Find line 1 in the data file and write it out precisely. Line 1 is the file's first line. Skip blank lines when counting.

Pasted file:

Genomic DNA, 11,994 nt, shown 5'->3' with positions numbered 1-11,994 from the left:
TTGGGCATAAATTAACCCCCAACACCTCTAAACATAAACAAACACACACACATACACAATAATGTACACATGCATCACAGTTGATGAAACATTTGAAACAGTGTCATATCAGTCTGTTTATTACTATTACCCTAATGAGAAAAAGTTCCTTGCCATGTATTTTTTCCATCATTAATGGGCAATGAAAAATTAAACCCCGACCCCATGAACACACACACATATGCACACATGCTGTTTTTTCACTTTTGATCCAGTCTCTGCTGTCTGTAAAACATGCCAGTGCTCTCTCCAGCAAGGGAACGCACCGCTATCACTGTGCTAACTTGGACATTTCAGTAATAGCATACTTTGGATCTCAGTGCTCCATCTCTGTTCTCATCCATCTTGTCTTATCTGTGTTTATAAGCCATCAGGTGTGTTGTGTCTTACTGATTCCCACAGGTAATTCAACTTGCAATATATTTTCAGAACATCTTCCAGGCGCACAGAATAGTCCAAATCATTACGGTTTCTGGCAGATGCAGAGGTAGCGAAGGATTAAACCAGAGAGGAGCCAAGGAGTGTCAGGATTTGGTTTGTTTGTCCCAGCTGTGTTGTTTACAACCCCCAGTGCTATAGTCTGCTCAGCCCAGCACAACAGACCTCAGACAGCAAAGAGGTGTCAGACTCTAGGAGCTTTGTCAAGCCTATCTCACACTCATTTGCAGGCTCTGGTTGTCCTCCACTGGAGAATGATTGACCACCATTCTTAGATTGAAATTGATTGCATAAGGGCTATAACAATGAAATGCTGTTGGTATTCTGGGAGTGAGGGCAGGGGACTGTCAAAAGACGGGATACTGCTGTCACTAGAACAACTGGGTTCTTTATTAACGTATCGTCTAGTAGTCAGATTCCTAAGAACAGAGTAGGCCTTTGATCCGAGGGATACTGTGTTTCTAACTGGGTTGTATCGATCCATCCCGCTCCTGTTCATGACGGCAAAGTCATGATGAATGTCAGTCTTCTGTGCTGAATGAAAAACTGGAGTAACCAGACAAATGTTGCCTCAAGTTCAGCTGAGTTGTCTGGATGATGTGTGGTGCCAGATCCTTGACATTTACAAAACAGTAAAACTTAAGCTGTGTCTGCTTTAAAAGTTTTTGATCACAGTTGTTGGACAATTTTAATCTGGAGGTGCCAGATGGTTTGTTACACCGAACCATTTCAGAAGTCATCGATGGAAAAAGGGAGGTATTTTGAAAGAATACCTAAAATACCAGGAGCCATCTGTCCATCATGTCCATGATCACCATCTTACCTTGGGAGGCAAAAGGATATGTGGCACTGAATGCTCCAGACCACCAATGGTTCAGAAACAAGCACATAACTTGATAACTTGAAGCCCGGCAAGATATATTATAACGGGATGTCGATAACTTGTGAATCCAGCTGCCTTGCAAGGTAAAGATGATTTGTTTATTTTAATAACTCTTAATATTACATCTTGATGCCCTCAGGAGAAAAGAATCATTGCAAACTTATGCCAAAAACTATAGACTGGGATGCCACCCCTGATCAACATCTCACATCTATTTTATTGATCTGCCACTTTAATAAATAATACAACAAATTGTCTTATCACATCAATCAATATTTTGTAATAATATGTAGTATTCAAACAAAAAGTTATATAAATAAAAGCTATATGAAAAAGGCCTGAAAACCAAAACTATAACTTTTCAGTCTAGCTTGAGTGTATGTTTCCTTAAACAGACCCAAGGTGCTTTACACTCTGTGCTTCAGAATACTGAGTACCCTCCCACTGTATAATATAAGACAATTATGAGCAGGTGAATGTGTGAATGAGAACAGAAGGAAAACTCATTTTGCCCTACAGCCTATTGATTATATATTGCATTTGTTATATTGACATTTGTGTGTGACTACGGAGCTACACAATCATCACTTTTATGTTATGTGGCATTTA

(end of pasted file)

Genomic DNA, 11,994 nt, shown 5'->3' with positions numbered 1-11,994 from the left: